Tasting notes on Bordeaux 2017 – a “7 with a difference”

The muted enthusiasm for this vintage is unmerited, says our Wine Director Tom "WineChap"  Harrow for FT How To Spend It.
Frosts. Terrible frosts. Worst since 1991. This will be the most that many with a passing interest in wine have heard about Bordeaux’s 2017 vintage so far, and are thus approaching with muted enthusiasm. There has also been an uncharacteristic lack of bombast from the Bordelais preceding last week’s en primeur tastings, surely a further sign that the vintage is not one to get excited about? In reality, tasting the wines supports a different and much more positive conclusion.
 

Weather & Harvest


A warm winter and early-bud burst beginning at the end of March was followed by a largely dry April (including a forest fire in the Médoc on the 21st) but then rains on the 24th and 25th were followed by temperature drops below freezing over the next four days. The compound effect of this severe period of frost reduced potential production across the region by 40 per cent (CIVB estimate), with Entre-Deux-Mers and Barsac, the southern Graves and satellite appellations of Pomerol, and vineyards on the plain of Saint-Emilion being the worst affected. However, Cru Classé vineyards in the Médoc, especially those close to the Gironde river, and sites on the plateau of Pomerol and Saint Emilion, were largely unaffected.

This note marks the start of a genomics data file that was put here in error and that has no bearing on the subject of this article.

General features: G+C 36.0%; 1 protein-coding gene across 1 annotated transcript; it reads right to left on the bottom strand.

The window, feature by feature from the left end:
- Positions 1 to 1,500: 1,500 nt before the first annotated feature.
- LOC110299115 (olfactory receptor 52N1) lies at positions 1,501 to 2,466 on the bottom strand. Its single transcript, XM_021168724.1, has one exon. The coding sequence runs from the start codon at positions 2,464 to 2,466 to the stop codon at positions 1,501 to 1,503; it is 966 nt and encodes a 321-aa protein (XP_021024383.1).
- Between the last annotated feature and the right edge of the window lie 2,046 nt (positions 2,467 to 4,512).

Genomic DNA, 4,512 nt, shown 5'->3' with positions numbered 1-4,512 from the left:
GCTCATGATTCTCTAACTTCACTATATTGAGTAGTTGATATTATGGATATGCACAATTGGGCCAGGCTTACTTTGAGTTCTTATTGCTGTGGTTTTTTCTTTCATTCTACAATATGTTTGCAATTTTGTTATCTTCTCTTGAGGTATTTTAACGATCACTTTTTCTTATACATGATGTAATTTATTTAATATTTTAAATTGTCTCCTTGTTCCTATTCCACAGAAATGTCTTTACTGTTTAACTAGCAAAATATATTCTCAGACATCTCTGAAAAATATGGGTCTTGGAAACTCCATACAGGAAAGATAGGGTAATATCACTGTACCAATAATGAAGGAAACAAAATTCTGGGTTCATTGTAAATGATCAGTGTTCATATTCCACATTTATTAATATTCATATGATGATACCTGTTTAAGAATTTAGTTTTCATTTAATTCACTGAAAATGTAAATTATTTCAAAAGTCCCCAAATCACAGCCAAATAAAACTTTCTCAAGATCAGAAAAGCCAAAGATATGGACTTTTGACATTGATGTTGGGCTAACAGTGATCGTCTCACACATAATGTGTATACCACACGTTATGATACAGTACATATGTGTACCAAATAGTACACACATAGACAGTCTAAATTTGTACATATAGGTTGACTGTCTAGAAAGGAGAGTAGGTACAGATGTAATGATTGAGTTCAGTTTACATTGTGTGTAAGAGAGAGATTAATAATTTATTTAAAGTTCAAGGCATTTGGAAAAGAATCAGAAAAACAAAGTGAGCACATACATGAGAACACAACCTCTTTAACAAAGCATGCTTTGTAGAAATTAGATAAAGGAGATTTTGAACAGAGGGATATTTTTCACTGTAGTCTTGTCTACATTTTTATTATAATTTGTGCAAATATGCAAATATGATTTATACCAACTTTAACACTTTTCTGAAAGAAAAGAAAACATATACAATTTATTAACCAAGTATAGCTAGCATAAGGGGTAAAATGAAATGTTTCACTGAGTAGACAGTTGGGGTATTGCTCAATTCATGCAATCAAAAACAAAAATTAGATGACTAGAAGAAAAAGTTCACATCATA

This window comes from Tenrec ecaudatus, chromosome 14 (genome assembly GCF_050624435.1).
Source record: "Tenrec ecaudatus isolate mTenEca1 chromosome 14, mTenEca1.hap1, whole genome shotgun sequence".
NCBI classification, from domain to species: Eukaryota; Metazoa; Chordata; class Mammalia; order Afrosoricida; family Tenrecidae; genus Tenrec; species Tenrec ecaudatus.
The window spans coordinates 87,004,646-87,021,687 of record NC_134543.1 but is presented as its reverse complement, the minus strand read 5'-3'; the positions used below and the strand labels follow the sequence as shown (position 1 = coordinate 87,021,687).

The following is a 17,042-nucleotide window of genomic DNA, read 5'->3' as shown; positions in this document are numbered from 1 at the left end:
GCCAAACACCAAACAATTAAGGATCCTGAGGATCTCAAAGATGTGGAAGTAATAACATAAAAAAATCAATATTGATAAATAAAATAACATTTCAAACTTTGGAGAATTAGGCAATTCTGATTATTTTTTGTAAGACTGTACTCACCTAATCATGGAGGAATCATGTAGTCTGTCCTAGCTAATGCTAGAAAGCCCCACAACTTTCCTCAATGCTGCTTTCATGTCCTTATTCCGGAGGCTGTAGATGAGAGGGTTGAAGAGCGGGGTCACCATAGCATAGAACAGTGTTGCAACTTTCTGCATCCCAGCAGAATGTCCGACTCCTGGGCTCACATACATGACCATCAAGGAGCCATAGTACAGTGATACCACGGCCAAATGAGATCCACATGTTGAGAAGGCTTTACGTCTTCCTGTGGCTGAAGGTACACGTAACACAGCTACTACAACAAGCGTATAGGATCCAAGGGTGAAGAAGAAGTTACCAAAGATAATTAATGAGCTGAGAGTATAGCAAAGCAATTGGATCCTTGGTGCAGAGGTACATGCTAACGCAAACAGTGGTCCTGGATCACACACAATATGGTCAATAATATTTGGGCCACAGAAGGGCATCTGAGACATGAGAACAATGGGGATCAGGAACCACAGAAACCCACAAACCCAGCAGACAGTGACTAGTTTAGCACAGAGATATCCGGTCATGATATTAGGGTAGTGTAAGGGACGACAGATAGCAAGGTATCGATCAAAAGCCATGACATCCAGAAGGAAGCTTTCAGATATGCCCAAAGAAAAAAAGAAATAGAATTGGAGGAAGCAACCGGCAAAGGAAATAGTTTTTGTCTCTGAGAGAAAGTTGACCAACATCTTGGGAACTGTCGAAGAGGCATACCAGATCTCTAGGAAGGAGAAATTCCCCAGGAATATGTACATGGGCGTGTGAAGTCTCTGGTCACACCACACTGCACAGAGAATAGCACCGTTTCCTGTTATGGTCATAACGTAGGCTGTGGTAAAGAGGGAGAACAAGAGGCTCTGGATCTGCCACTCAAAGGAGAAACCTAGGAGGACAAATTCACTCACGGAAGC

After a very dry summer with heat spikes in July and August, an unwanted burst of hail in Graves and light rains at the end of August, harvest began – ­and then continued throughout September, allowing even fruit from the secondary budding on frosted vines to achieve varying degrees of ripeness. Pauillac actually ended up with its highest yields since 2009 and Philippe Blanc, managing director of St Julien’s Beychevelle, said it was the château’s largest harvest in nearly 20 years.
Two important points to note here are: a) for the many fortunate producers, after picking there were plenty of grapes from which to make the severest selection of only the best fruit, and b) as observed by Charles Fournier, Pichon Lalande’s commercial marketing director, communication about the vintage prior to tasting has been muted not because of a lack of enthusiasm over quality, but in recognition of the severe difficulties faced by others in the region. Diplomacy rather than disillusion has tempered communication for a number of châteaux that have made some excellent wines. The reports of Bill Blatch and Gavin Quinney are highly recommended for those interested in a comprehensive analysis of vintage conditions.
 

Style and comparisons…


While it is difficult to offer generalisations, stylistically certain characteristics kept cropping up in tastings of the best wine...
Read the full article in FT How To Spend It